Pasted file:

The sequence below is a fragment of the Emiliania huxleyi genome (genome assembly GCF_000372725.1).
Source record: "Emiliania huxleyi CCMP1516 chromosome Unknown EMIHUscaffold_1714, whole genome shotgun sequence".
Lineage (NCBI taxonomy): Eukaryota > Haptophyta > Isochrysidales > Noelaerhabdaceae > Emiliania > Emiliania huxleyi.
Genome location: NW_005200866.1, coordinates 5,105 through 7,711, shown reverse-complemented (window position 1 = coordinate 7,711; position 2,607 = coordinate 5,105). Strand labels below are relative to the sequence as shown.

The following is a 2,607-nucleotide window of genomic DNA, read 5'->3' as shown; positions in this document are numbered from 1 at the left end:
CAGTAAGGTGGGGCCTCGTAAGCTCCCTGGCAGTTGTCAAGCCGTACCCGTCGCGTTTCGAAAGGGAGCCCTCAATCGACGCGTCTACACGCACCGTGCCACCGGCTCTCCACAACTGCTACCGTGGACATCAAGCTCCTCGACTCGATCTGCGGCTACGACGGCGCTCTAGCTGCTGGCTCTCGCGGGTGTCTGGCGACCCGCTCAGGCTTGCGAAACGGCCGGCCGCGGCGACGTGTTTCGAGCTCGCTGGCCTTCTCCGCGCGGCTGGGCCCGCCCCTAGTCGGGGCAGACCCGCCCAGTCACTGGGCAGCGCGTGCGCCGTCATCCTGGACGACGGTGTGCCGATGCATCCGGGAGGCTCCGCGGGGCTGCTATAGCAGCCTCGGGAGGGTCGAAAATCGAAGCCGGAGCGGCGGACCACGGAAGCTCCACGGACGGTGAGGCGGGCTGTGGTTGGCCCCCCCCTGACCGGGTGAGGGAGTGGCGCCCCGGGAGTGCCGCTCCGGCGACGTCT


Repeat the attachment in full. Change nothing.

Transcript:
The sequence below is a fragment of the Emiliania huxleyi genome (genome assembly GCF_000372725.1).
Source record: "Emiliania huxleyi CCMP1516 chromosome Unknown EMIHUscaffold_1714, whole genome shotgun sequence".
Lineage (NCBI taxonomy): Eukaryota > Haptophyta > Isochrysidales > Noelaerhabdaceae > Emiliania > Emiliania huxleyi.
Genome location: NW_005200866.1, coordinates 5,105 through 7,711, shown reverse-complemented (window position 1 = coordinate 7,711; position 2,607 = coordinate 5,105). Strand labels below are relative to the sequence as shown.

The following is a 2,607-nucleotide window of genomic DNA, read 5'->3' as shown; positions in this document are numbered from 1 at the left end:
CAGTAAGGTGGGGCCTCGTAAGCTCCCTGGCAGTTGTCAAGCCGTACCCGTCGCGTTTCGAAAGGGAGCCCTCAATCGACGCGTCTACACGCACCGTGCCACCGGCTCTCCACAACTGCTACCGTGGACATCAAGCTCCTCGACTCGATCTGCGGCTACGACGGCGCTCTAGCTGCTGGCTCTCGCGGGTGTCTGGCGACCCGCTCAGGCTTGCGAAACGGCCGGCCGCGGCGACGTGTTTCGAGCTCGCTGGCCTTCTCCGCGCGGCTGGGCCCGCCCCTAGTCGGGGCAGACCCGCCCAGTCACTGGGCAGCGCGTGCGCCGTCATCCTGGACGACGGTGTGCCGATGCATCCGGGAGGCTCCGCGGGGCTGCTATAGCAGCCTCGGGAGGGTCGAAAATCGAAGCCGGAGCGGCGGACCACGGAAGCTCCACGGACGGTGAGGCGGGCTGTGGTTGGCCCCCCCCTGACCGGGTGAGGGAGTGGCGCCCCGGGAGTGCCGCTCCGGCGACGTCT